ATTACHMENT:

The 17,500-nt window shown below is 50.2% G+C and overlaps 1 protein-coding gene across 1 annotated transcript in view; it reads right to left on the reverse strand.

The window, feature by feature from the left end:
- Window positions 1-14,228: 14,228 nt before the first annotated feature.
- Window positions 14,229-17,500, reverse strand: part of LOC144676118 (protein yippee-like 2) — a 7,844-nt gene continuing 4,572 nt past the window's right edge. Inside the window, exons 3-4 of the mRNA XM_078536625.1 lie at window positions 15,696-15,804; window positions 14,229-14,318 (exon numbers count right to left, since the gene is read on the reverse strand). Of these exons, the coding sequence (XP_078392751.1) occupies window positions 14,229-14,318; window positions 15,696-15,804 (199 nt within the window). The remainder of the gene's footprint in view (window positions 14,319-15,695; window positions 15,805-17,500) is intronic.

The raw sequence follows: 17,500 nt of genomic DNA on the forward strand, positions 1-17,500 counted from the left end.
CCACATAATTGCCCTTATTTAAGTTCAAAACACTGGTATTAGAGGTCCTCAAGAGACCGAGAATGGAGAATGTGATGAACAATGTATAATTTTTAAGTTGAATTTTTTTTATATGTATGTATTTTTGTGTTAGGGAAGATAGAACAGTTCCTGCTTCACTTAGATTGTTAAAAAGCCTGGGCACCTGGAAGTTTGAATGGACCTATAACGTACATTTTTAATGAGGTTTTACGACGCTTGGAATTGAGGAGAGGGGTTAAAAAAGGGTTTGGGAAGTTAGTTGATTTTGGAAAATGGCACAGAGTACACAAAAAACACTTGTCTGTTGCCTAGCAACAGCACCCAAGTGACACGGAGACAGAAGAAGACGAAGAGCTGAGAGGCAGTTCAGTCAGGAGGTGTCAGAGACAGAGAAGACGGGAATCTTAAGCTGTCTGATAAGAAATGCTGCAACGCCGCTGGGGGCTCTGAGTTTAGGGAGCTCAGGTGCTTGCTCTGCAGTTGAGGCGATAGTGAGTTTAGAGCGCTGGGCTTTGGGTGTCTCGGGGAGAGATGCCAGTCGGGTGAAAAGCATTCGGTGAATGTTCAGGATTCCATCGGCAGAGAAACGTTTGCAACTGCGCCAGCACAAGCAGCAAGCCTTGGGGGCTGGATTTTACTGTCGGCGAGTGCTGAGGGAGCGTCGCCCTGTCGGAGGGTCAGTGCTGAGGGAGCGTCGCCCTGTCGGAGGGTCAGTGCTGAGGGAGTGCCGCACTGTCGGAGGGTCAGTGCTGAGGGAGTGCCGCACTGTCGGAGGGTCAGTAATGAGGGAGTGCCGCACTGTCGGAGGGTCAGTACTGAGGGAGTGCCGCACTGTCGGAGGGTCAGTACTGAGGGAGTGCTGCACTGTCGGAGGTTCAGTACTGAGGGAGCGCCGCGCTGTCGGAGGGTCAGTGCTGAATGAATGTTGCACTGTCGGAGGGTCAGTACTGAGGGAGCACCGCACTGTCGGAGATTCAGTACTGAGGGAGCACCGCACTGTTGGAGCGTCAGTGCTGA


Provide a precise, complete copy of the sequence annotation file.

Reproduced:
The 17,500-nt window shown below is 50.2% G+C and overlaps 1 protein-coding gene across 1 annotated transcript in view; it reads right to left on the reverse strand.

The window, feature by feature from the left end:
- Window positions 1-14,228: 14,228 nt before the first annotated feature.
- Window positions 14,229-17,500, reverse strand: part of LOC144676118 (protein yippee-like 2) — a 7,844-nt gene continuing 4,572 nt past the window's right edge. Inside the window, exons 3-4 of the mRNA XM_078536625.1 lie at window positions 15,696-15,804; window positions 14,229-14,318 (exon numbers count right to left, since the gene is read on the reverse strand). Of these exons, the coding sequence (XP_078392751.1) occupies window positions 14,229-14,318; window positions 15,696-15,804 (199 nt within the window). The remainder of the gene's footprint in view (window positions 14,319-15,695; window positions 15,805-17,500) is intronic.

The raw sequence follows: 17,500 nt of genomic DNA on the forward strand, positions 1-17,500 counted from the left end.
CCACATAATTGCCCTTATTTAAGTTCAAAACACTGGTATTAGAGGTCCTCAAGAGACCGAGAATGGAGAATGTGATGAACAATGTATAATTTTTAAGTTGAATTTTTTTTATATGTATGTATTTTTGTGTTAGGGAAGATAGAACAGTTCCTGCTTCACTTAGATTGTTAAAAAGCCTGGGCACCTGGAAGTTTGAATGGACCTATAACGTACATTTTTAATGAGGTTTTACGACGCTTGGAATTGAGGAGAGGGGTTAAAAAAGGGTTTGGGAAGTTAGTTGATTTTGGAAAATGGCACAGAGTACACAAAAAACACTTGTCTGTTGCCTAGCAACAGCACCCAAGTGACACGGAGACAGAAGAAGACGAAGAGCTGAGAGGCAGTTCAGTCAGGAGGTGTCAGAGACAGAGAAGACGGGAATCTTAAGCTGTCTGATAAGAAATGCTGCAACGCCGCTGGGGGCTCTGAGTTTAGGGAGCTCAGGTGCTTGCTCTGCAGTTGAGGCGATAGTGAGTTTAGAGCGCTGGGCTTTGGGTGTCTCGGGGAGAGATGCCAGTCGGGTGAAAAGCATTCGGTGAATGTTCAGGATTCCATCGGCAGAGAAACGTTTGCAACTGCGCCAGCACAAGCAGCAAGCCTTGGGGGCTGGATTTTACTGTCGGCGAGTGCTGAGGGAGCGTCGCCCTGTCGGAGGGTCAGTGCTGAGGGAGCGTCGCCCTGTCGGAGGGTCAGTGCTGAGGGAGTGCCGCACTGTCGGAGGGTCAGTGCTGAGGGAGTGCCGCACTGTCGGAGGGTCAGTAATGAGGGAGTGCCGCACTGTCGGAGGGTCAGTACTGAGGGAGTGCCGCACTGTCGGAGGGTCAGTACTGAGGGAGTGCTGCACTGTCGGAGGTTCAGTACTGAGGGAGCGCCGCGCTGTCGGAGGGTCAGTGCTGAATGAATGTTGCACTGTCGGAGGGTCAGTACTGAGGGAGCACCGCACTGTCGGAGATTCAGTACTGAGGGAGCACCGCACTGTTGGAGCGTCAGTGCTGA